20% OFF POPULAR PRODUCTS FROM LIST LABS
Tweet, Share, View all associated products with this promotion!
Nov 13 2018
Dec 31 2018
View a complete listing of all associated products with this promotion. Still need more help? Please contact customer service to relieve any additional questions you may have.
Bacterial Toxins for Research
Our company has always focused on quality bacterial toxins, which you can depend on for your research. Because toxins have been the basis for many vaccines, List Labs products have supported vaccine development. List Labs was the first to commercialize many bacterial toxins for research, including C.difficile toxins and pertussis toxin. Today, we remain uniquely focused on manufacturing, offering and supporting a wide range of bacterial products.
#152C Toxin A from C. Difficile
A major nosocomial pathogen, Clostridium difficile causes antibiotic-associated colitis and intestinal Inflammatory disease, together called CDI.
How does C Difficile Toxin cause diarrhea? By releasing two large protein enterotoxins, C difficileToxin A (TcdA) and C difficile Toxin B (TcdB), Clostridium difficile mediates inflammatory diarrhea and compromises intestinal epithelial cells. Either toxin when administered to cultured cells disrupts the cytoskeleton and sets off capsase-dependent apoptosis, although, C difficile Toxin B is many times more potent than C difficile Toxin A. Both toxins also activate intestinal epithelial and immune cells to produce cytokines and chemokines, likely contributing to the complications associated with severe CDI. Intracellular targets of TcdA and TcdB are RhoGTPases which regulate many host cell processes including establishing an epithelial barrier and the migration and signaling of immune cells. When the Rho proteins are glycosylated by C difficile Toxins A or B, signaling is disrupted leading to the intestinal damage and inflamation characteristic of CDI.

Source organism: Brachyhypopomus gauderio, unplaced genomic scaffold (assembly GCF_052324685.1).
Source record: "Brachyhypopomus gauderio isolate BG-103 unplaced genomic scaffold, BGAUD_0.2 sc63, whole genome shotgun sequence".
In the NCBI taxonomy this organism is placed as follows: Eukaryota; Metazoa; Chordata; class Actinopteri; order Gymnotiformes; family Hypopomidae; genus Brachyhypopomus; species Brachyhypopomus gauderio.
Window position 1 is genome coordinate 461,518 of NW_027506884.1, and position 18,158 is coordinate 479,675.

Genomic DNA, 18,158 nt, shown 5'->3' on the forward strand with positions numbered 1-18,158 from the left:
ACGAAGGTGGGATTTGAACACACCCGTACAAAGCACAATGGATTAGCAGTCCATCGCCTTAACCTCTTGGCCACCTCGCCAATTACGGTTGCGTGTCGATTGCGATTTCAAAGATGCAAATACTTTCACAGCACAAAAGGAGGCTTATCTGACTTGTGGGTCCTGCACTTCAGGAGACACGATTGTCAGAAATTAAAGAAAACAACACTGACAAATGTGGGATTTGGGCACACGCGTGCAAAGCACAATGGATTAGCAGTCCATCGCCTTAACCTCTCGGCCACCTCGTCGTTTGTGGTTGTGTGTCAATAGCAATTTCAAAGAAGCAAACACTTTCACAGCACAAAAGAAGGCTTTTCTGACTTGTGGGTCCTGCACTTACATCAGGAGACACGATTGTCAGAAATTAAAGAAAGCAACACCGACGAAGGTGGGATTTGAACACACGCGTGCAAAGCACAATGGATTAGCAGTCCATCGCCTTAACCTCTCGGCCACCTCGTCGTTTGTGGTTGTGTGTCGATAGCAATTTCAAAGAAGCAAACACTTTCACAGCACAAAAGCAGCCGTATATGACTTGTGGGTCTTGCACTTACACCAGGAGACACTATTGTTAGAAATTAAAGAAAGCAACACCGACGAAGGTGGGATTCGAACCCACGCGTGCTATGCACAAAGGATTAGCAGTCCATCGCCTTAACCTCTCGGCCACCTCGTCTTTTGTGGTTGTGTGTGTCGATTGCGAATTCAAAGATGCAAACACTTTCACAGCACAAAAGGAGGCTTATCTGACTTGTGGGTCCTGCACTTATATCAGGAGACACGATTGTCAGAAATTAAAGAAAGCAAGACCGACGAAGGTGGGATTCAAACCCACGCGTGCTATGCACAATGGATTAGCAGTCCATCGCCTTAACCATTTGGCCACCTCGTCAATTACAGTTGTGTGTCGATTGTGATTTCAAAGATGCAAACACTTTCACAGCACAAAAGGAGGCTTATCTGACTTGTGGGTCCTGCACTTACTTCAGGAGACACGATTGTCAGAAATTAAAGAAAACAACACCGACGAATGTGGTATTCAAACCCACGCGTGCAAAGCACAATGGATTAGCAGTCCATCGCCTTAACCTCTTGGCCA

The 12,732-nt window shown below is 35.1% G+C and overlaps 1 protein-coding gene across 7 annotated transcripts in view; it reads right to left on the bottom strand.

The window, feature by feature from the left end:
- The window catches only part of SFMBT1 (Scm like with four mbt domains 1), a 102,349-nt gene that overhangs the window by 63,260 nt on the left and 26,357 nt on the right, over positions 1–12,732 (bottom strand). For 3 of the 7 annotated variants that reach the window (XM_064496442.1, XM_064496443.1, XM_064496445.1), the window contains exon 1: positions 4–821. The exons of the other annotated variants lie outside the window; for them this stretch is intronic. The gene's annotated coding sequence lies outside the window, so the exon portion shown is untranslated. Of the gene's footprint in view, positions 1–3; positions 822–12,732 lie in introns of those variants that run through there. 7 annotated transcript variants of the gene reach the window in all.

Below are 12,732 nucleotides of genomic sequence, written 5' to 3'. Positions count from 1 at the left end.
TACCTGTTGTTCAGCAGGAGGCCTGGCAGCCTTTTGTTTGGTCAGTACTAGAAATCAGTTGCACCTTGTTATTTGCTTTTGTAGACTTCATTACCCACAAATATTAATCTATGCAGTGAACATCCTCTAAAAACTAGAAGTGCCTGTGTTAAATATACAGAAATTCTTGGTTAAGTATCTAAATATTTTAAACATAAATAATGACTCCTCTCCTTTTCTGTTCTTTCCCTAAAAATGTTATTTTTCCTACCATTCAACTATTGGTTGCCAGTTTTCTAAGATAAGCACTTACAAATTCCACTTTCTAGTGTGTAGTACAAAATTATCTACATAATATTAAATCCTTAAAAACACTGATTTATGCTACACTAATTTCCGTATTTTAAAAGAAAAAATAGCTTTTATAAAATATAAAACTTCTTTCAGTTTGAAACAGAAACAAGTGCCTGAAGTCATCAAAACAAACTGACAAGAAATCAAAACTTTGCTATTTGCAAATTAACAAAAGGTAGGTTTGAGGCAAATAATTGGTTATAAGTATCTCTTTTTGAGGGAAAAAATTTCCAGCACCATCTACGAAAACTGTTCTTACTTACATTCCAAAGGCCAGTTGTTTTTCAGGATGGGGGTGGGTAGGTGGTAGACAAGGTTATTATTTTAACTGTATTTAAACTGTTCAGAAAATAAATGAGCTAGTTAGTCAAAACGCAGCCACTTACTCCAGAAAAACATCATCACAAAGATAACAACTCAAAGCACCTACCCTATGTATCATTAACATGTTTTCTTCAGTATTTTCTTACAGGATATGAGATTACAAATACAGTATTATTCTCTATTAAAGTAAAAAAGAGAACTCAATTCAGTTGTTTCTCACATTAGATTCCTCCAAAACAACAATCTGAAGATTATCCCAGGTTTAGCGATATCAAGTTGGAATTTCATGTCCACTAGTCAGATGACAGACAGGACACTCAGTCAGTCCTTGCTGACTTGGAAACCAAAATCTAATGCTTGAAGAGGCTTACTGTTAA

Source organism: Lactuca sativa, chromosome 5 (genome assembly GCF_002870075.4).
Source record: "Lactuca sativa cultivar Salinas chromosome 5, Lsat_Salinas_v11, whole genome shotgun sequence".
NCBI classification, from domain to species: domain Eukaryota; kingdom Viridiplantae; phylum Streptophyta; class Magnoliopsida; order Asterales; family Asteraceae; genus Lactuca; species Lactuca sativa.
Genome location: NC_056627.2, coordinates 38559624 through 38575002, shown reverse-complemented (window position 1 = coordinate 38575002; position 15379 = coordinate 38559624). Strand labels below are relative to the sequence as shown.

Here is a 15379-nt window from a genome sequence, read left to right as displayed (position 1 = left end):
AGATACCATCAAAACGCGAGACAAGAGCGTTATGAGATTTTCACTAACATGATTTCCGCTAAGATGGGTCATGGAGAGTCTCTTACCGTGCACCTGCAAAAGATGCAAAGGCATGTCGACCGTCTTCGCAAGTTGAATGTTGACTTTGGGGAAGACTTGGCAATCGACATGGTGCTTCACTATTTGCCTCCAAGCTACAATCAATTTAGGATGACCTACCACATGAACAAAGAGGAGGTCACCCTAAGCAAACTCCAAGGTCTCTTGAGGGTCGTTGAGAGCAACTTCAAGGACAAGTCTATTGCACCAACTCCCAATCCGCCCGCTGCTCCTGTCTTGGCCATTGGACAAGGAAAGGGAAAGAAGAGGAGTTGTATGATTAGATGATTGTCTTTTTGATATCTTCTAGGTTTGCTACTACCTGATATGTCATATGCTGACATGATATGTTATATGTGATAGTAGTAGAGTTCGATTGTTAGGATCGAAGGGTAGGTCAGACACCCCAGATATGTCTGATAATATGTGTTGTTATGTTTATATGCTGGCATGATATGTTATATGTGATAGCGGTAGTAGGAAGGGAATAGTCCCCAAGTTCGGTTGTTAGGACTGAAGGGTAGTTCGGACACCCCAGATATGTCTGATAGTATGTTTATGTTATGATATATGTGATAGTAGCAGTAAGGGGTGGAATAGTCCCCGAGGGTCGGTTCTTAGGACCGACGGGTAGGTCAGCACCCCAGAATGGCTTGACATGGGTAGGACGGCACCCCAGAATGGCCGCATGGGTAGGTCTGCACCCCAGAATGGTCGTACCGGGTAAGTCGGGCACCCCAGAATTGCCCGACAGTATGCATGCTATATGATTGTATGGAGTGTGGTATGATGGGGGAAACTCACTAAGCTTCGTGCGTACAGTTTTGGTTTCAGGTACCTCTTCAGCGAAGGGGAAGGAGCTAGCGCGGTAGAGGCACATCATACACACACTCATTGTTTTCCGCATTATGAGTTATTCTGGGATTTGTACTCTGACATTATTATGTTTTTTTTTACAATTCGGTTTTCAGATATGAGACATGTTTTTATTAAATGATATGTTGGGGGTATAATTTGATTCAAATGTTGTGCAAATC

List Labs C. Difficile Toxins have been involved with the research and development of diagnostics.
#179A Pertussis Toxin (in glycerol)
Pertussis toxin (PT), a virulence factor produced by Bordetella pertussis, is a multi-subunit toxin which binds to most cultured mammalian cells and targets specific G protein, inhibiting the ability of the G protein to function in signaling pathways. Depending on the function of the G protein, the effects of PT can vary. This ability to inhibit pathways utilizing the Gi family of protein-coupled receptors is the basis of the use of PT as a tool in cell biology. PT plays a role in infection by suppressing and modulating various host immune responses to Bordetella pertussis. PT has been used to stimulate experimental autoimmune diseases in rodent models, such as experimental auto immune encephalitis (EAE).
Native pertussis toxin is provided as a consistent product in three different formulations. Pertussis toxin is lyophilized either in buffer (Product # 180) or in pure water (Product # 181). Additionally, pertussis toxin is sold in a glycerol solution (Product # 179).
List Labs sells a genetically inactivated form of pertussis toxin, Pertussis Toxin Mutant. This protein may be used as antigens and as carrier proteins for other antigens. Although an amino acid in the enzyme active site is altered and activity is diminished, this mutant retains some of the activity of the native toxin. For more details about the genetically inactivated toxin follow the link to Pertussis Toxin Mutant.